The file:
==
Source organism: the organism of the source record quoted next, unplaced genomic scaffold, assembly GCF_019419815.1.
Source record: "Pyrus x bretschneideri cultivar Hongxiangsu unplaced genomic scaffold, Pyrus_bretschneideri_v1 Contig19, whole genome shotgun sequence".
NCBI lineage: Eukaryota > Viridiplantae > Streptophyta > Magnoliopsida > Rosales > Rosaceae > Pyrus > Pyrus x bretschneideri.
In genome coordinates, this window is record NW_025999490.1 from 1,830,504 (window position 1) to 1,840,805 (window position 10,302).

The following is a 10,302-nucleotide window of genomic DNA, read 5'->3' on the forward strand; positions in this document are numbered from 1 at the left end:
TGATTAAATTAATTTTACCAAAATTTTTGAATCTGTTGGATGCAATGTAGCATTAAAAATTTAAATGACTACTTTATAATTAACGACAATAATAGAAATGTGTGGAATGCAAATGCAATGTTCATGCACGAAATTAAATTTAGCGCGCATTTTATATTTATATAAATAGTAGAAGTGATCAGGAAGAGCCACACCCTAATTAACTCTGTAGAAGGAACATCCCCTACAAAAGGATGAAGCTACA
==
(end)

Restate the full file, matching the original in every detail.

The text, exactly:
Source organism: the organism of the source record quoted next, unplaced genomic scaffold, assembly GCF_019419815.1.
Source record: "Pyrus x bretschneideri cultivar Hongxiangsu unplaced genomic scaffold, Pyrus_bretschneideri_v1 Contig19, whole genome shotgun sequence".
NCBI lineage: Eukaryota > Viridiplantae > Streptophyta > Magnoliopsida > Rosales > Rosaceae > Pyrus > Pyrus x bretschneideri.
In genome coordinates, this window is record NW_025999490.1 from 1,830,504 (window position 1) to 1,840,805 (window position 10,302).

The following is a 10,302-nucleotide window of genomic DNA, read 5'->3' on the forward strand; positions in this document are numbered from 1 at the left end:
TGATTAAATTAATTTTACCAAAATTTTTGAATCTGTTGGATGCAATGTAGCATTAAAAATTTAAATGACTACTTTATAATTAACGACAATAATAGAAATGTGTGGAATGCAAATGCAATGTTCATGCACGAAATTAAATTTAGCGCGCATTTTATATTTATATAAATAGTAGAAGTGATCAGGAAGAGCCACACCCTAATTAACTCTGTAGAAGGAACATCCCCTACAAAAGGATGAAGCTACA